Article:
Skip to main content

Other important variables when measuring welfare:

S:\triplea_resources\DP_topic_packs\economics\student_topic_packs\media_microeconomics\images\information_gather.jpgWe have identified the problems of using GDP and GNP figures as the basis for comparing living standards and economic development between countries.

The quality of life comes from a combination of many other factors too, such as:

  • Access to health care - a good measure of this is doctors or nurses per 1,000 people, though there are others.
  • Infant mortality - what proportion of children live beyond their fifth birthday?
  • Maternal mortality - how many mothers die in childbirth?
  • Life expectancy - how long are people expected to live and are there differences between genders and/or regions?
  • Access to safe water - is the water supply safe and how far do people have to travel to get to obtain water?
  • Agriculture as a percentage of GDP - many developing economies are heavily reliant on their primary sectors.
  • Child malnutrition - how much nutrition are children receiving in their diet? Although difficult to quantify, this is a vital indicator of the standard of living.
  • Environmental measures - emissions, air quality, pollution indicators, cleanliness of water supply, quality of beaches and so on.
  • De-forestation rate - how rapidly is an economy using up its resources?
  • Expenditure on social security - social security is a vital safety net for the less well-off, but many developing economies have very poorly developed social security systems, if any.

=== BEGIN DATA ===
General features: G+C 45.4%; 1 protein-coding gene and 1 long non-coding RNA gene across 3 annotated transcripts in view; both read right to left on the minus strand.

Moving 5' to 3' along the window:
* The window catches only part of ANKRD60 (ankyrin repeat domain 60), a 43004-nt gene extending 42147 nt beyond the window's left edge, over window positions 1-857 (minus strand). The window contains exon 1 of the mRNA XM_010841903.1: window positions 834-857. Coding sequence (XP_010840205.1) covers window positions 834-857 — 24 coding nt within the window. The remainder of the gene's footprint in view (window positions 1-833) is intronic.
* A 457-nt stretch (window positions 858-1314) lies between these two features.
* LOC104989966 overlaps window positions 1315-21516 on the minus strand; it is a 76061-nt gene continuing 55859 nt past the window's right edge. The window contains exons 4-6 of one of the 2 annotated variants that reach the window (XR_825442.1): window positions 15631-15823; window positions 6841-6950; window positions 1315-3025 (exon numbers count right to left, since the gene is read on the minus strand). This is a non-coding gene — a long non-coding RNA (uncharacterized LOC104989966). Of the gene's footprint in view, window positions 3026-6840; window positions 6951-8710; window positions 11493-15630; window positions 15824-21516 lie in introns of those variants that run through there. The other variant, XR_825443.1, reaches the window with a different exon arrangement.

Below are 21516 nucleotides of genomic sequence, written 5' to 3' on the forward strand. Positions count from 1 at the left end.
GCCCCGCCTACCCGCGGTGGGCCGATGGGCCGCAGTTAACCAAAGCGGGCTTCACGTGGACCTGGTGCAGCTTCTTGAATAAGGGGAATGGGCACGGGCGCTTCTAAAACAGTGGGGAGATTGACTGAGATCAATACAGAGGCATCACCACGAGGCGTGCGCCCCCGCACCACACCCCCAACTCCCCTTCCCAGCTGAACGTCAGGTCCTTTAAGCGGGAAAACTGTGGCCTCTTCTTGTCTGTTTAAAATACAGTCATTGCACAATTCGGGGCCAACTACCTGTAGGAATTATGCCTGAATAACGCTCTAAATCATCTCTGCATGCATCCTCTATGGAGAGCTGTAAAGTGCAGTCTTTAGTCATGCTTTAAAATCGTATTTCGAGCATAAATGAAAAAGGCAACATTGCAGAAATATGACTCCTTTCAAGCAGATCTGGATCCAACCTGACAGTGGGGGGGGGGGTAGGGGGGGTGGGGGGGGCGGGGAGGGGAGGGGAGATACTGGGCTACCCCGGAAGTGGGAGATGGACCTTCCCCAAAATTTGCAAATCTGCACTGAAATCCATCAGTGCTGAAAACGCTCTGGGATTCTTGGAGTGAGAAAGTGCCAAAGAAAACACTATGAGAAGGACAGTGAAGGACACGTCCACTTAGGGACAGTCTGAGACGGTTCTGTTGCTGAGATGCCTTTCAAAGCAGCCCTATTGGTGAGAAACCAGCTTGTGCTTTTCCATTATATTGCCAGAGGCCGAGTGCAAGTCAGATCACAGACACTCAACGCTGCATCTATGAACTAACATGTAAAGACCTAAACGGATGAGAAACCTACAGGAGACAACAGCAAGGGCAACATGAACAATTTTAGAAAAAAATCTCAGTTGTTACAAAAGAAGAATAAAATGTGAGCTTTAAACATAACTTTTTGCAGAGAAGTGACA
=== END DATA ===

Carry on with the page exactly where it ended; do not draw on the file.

• Food aid - how much food and other overseas aid is being received?
  • Households with electricity - this is a useful measure of how well developed the infrastructure is.
  • Transport infrastructure - transport is vital to economic development and trade.
  • Poverty - how many people are living below the poverty line?
  • Access to education - one measure is the pupil/teacher ratio (number of teachers per 1000 etc.), but we could also look at the proportion of the population enrolled at primary, secondary and tertiary levels of education.
  • Leisure - access to leisure services, Internet connectivity and so on.
You need to be able to:

Compare and contrast two health indicators for economically more developed countries and economically less
developed countries. Which factors from the list above can be seen as health indicators?

Compare and contrast two education indicators for economically more developed countries and economically less
developed countries.
Which factors from the list above can be seen as education indicators?

To this Quality of Life list can be added political factors such as:

  • Open government
  • Democracy
  • Accountable government
  • Civil rights
  • Rights of women and minority groups

\\\file server\TripleA\Design\icons\small\nb.gif

We have to be careful not to confuse the cost of living with the standard of living. The cost of living depends on the rate of change of prices and the standard of living will partly depend on income levels combined with the factors considered above.

As you can see, GDP alone is a fairly inadequate measure of welfare - other factors need to be considered and be even more important.